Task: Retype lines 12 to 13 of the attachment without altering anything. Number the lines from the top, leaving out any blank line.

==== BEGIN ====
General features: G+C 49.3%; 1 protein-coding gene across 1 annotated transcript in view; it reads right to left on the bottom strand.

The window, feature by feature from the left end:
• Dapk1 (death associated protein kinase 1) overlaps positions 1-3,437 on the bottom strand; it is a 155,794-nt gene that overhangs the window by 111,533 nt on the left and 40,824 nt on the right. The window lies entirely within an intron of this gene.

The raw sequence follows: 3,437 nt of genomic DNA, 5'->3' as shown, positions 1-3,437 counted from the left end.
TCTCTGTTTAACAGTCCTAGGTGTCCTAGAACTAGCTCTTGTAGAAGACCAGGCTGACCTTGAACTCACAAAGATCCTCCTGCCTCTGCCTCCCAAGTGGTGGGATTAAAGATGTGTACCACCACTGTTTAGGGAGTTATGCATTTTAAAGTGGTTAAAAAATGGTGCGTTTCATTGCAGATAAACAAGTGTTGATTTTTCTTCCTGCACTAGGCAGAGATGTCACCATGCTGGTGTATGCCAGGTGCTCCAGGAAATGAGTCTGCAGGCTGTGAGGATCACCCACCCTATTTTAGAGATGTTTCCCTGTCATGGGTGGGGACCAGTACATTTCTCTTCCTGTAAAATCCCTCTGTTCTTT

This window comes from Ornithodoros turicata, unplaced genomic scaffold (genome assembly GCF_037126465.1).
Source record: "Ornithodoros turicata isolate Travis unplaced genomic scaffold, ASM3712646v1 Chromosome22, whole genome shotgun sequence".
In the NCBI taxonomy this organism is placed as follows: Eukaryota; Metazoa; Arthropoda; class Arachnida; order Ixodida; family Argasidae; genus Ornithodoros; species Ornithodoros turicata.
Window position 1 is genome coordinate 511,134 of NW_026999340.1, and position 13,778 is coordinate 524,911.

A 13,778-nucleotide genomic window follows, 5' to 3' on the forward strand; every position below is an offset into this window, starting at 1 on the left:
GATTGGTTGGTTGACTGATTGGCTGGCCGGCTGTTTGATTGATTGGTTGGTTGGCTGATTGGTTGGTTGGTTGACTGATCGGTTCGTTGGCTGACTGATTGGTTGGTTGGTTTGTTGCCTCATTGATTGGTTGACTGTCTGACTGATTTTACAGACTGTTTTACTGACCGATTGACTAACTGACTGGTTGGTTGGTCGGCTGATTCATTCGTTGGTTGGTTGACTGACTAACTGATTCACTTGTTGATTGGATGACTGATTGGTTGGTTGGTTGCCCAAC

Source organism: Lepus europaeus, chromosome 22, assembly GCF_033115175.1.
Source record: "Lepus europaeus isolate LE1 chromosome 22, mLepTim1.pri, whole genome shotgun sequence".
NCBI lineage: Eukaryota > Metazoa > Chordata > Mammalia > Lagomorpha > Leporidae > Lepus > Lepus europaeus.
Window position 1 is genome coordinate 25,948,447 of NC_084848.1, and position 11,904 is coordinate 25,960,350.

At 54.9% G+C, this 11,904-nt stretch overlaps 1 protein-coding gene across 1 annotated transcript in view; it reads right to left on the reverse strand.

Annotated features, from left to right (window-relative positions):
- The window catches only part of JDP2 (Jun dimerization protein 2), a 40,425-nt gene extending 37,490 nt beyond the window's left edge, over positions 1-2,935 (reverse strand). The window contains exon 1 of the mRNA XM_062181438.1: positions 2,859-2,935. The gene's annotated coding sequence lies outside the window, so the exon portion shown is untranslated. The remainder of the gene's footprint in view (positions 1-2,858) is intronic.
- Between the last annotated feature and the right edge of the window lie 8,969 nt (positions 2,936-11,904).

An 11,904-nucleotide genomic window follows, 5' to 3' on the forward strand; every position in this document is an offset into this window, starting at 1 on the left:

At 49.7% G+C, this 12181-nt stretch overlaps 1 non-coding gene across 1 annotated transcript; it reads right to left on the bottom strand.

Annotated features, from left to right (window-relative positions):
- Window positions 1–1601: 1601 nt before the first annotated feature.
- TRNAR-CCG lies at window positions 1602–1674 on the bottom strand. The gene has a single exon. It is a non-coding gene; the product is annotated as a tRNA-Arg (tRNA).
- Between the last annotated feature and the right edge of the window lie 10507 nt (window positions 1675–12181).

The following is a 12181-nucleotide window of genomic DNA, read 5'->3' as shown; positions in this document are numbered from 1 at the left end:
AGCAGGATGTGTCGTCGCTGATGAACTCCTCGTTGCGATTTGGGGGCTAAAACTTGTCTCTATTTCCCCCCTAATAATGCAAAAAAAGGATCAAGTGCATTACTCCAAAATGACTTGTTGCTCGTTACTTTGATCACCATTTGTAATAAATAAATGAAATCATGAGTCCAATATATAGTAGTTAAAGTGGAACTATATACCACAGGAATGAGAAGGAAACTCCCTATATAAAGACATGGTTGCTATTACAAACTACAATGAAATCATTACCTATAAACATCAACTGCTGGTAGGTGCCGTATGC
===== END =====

Source organism: Lepus europaeus, chromosome 22, assembly GCF_033115175.1.
Source record: "Lepus europaeus isolate LE1 chromosome 22, mLepTim1.pri, whole genome shotgun sequence".